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25-01-2019 | Original Paper | Issue 7/2019

Bulletin of Engineering Geology and the Environment 7/2019

The mechanisms of a loess landslide triggered by diversion-based irrigation: a case study of the South Jingyang Platform, China

Journal:
Bulletin of Engineering Geology and the Environment > Issue 7/2019
Authors:
Penghui Ma, Jianbing Peng, Qiyao Wang, Jianqi Zhuang, Fanyu Zhang
Important notes

Highlights

(1) The 2015 landslide slid four times during this event, with one flowslide and three rotational slides.
(2) The cracks in the landslide area penetrated the saturated zone from the ground surface and played a dominant role in the infiltration of surface irrigation water.
(3) Paleosol can act as a temporary aquifuge when infiltration recharge exceeds its natural infiltration rate.
(4) Saturated loess samples were highly liquefiable.
(5) The saturated sand layer of the terrace was highly liquefiable, leading to the thrusting of the sand layer onto the deposit surface.

Abstract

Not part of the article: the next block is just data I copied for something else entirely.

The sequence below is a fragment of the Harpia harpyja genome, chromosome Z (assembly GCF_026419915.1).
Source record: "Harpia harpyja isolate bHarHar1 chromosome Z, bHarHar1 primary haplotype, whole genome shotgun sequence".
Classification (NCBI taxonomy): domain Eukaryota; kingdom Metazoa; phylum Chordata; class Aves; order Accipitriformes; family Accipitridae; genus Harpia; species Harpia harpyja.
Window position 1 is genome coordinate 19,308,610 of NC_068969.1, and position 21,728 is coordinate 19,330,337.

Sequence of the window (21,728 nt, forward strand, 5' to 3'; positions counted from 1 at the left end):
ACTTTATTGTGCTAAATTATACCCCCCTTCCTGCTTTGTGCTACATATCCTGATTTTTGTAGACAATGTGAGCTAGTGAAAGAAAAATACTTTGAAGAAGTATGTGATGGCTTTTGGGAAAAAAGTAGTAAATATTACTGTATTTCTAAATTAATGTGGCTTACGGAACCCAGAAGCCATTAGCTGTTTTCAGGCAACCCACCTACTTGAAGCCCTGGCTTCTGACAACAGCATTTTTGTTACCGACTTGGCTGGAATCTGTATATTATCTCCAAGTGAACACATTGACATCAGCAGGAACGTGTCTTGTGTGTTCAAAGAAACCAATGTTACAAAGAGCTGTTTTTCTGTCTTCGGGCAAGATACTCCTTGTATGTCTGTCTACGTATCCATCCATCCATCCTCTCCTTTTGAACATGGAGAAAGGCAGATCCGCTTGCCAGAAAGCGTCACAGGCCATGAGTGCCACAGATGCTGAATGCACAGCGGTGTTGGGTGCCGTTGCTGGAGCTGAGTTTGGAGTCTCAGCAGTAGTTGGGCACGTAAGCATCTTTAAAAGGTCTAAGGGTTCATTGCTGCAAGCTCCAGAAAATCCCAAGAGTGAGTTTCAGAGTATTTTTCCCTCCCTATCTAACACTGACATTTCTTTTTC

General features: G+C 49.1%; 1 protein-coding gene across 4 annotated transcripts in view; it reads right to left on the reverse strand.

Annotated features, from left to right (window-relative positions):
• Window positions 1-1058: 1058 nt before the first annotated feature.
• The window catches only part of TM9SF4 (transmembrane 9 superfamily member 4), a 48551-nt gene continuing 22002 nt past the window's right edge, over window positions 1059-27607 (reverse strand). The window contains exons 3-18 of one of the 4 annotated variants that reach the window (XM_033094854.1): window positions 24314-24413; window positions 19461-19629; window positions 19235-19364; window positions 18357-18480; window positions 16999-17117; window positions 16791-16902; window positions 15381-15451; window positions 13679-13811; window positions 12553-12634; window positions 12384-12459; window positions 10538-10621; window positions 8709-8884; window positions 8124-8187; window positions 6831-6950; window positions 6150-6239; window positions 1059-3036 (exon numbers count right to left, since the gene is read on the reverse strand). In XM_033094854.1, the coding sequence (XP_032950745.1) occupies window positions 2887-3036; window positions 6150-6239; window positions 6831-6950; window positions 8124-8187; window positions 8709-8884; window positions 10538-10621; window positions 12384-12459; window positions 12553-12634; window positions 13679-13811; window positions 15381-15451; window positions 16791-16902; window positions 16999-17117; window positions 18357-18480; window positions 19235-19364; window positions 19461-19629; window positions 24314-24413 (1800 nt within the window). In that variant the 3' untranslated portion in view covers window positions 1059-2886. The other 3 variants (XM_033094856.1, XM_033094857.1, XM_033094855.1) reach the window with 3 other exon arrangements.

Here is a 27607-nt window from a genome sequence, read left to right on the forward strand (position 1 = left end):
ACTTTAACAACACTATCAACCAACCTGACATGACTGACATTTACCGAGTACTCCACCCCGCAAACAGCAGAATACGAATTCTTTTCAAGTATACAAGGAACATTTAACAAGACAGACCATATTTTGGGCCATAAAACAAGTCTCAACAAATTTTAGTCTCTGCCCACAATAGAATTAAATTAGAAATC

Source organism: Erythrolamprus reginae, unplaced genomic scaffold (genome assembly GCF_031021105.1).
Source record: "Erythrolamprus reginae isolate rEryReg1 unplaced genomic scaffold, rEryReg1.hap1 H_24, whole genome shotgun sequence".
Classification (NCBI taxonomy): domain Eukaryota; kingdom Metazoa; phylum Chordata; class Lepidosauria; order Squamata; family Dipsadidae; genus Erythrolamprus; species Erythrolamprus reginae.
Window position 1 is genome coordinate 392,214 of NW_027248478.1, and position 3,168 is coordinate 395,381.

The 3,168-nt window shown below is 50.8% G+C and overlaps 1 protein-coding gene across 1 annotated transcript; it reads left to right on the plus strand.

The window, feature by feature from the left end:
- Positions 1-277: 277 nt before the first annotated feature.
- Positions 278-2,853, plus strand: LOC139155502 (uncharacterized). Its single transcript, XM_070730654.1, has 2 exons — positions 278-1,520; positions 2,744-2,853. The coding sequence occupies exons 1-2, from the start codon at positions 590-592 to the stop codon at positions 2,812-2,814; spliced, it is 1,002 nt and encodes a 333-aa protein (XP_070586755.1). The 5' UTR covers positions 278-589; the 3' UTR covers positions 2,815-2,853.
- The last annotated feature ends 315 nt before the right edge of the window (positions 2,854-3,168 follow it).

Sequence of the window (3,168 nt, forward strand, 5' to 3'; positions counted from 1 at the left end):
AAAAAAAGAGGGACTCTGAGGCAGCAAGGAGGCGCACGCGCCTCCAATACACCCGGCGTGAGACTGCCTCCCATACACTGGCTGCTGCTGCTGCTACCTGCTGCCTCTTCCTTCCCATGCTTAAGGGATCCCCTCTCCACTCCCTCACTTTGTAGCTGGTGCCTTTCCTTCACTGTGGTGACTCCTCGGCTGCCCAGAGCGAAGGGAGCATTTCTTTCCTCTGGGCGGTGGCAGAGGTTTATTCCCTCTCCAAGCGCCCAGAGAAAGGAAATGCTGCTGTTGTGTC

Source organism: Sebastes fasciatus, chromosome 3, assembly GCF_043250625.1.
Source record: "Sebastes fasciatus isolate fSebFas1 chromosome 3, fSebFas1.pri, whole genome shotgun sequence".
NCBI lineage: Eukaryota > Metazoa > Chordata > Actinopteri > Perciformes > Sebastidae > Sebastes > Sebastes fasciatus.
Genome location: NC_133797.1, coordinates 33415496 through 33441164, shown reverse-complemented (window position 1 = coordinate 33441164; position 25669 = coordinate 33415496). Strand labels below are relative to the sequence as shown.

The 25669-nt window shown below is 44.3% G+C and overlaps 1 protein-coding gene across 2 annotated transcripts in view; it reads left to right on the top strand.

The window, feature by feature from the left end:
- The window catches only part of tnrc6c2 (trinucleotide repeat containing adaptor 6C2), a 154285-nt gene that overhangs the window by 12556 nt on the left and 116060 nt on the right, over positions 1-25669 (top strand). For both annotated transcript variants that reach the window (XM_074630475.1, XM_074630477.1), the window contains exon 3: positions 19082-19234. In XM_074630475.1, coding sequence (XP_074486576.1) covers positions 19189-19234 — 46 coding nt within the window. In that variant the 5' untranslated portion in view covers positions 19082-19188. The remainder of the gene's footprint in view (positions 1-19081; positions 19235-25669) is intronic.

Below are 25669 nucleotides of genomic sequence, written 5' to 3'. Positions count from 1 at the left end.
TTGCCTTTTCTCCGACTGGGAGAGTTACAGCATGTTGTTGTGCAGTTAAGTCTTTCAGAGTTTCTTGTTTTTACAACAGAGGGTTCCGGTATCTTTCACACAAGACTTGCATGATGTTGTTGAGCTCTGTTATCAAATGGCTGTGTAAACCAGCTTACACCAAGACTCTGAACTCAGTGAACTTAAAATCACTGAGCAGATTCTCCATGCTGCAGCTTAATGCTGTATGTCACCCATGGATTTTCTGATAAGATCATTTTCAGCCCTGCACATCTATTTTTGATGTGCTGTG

Continuous use of diversion-based irrigation has been associated with an increase in the frequency of loess landslides on the South Jingyang Platform, Shaanxi, China. A loess landslide event with a maximum sliding distance of 278 m occurred near the village of Miaodian on May 26, 2015. This landslide event was characterized by four individual landslides. Field investigations, geological exploration, numerical simulation, isotropically consolidated undrained (ICU) triaxial tests, and ring shear tests were conducted to identify its initiation and movement mechanisms. The ICU tests revealed that saturated loess samples were highly liquefiable. High pore water pressure was quickly produced and deviation stress increased the highest value even at low values of axial strain. Geological investigations revealed that cracks penetrated into the saturated zone from the ground surface, and simulation results revealed that these cracks played a dominant role in the infiltration of surface water and led to a rise in the groundwater table. When the infiltration recharge exceeds the holding capacity of the paleosol, the latter behaves as aquifuge under relatively undrained conditions. This process results in the accumulation of water at the bottom of the loess layer, thereby contributing to soil liquefaction and landslide initiation. The ring shear tests revealed that the saturated sand layer of the landslide substrates was subjected to easily inducible high pore water pressure under undrained conditions which led to the thrusting of the sand layer onto the deposit surface and explains the high speed and long runout distance of this landslide.

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